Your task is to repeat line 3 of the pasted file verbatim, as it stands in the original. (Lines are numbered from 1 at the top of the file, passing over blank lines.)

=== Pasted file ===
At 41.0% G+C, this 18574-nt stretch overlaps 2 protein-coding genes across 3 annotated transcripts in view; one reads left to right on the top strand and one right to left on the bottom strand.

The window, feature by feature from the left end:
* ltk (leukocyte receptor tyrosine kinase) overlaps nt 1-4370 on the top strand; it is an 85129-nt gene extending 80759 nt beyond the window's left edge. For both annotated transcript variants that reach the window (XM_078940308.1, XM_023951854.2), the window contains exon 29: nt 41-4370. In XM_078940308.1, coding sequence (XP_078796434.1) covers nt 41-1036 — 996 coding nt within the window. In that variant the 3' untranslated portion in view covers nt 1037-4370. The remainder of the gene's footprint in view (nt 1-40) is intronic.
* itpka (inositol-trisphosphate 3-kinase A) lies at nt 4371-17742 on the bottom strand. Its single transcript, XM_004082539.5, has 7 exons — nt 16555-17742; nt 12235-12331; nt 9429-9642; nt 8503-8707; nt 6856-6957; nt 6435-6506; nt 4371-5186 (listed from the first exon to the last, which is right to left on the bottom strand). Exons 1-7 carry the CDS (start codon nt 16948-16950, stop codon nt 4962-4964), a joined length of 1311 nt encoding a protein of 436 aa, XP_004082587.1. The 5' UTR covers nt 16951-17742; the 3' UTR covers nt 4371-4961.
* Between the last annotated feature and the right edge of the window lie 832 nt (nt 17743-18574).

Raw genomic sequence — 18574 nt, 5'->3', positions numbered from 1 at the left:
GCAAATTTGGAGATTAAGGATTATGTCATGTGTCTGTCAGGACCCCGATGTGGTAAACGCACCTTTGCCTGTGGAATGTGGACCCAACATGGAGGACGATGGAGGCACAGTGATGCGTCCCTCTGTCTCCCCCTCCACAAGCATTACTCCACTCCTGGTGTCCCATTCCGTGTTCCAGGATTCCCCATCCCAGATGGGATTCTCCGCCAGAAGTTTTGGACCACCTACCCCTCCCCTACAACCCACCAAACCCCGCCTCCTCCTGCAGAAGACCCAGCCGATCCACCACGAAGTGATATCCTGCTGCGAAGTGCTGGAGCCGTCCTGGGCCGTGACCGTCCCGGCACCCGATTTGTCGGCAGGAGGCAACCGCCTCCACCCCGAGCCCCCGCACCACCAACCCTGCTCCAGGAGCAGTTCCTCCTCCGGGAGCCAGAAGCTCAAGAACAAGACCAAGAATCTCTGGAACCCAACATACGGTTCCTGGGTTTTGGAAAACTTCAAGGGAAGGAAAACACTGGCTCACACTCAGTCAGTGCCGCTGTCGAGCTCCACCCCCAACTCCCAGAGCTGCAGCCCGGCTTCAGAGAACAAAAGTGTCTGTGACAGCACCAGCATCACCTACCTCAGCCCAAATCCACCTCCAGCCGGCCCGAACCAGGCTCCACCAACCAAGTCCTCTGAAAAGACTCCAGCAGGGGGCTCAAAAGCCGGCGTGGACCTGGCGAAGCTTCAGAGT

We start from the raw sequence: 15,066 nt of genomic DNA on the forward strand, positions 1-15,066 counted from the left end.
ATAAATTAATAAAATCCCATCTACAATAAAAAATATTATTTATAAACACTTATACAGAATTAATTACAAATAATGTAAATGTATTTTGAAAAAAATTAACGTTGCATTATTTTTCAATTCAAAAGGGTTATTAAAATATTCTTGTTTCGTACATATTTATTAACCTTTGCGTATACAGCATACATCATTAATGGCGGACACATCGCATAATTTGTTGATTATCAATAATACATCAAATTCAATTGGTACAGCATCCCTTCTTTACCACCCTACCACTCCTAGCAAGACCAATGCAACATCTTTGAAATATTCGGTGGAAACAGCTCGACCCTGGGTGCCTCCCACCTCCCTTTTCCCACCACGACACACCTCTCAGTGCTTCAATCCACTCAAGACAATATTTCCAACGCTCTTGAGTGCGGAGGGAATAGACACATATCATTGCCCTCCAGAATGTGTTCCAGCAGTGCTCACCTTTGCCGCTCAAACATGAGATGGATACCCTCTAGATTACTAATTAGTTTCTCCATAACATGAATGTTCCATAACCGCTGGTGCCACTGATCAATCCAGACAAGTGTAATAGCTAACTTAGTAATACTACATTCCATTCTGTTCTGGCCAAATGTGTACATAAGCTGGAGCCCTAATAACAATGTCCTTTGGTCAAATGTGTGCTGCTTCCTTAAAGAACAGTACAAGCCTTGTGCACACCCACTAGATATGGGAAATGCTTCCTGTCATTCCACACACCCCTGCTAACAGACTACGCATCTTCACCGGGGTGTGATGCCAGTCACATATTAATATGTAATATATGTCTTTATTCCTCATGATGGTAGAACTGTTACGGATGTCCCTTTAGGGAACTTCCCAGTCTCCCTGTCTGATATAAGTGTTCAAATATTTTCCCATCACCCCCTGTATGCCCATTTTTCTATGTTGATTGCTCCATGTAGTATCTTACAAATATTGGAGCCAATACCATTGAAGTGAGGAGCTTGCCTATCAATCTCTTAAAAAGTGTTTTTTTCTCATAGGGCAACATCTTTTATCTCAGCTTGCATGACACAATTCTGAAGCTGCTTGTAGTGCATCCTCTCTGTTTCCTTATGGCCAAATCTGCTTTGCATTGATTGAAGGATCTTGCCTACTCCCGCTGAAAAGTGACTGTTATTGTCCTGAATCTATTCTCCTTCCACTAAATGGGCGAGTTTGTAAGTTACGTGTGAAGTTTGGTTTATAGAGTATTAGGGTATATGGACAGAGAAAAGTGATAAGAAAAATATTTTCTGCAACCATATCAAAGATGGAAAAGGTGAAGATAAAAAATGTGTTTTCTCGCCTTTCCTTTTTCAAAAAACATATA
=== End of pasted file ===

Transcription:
* ltk (leukocyte receptor tyrosine kinase) overlaps nt 1-4370 on the top strand; it is an 85129-nt gene extending 80759 nt beyond the window's left edge. For both annotated transcript variants that reach the window (XM_078940308.1, XM_023951854.2), the window contains exon 29: nt 41-4370. In XM_078940308.1, coding sequence (XP_078796434.1) covers nt 41-1036 — 996 coding nt within the window. In that variant the 3' untranslated portion in view covers nt 1037-4370. The remainder of the gene's footprint in view (nt 1-40) is intronic.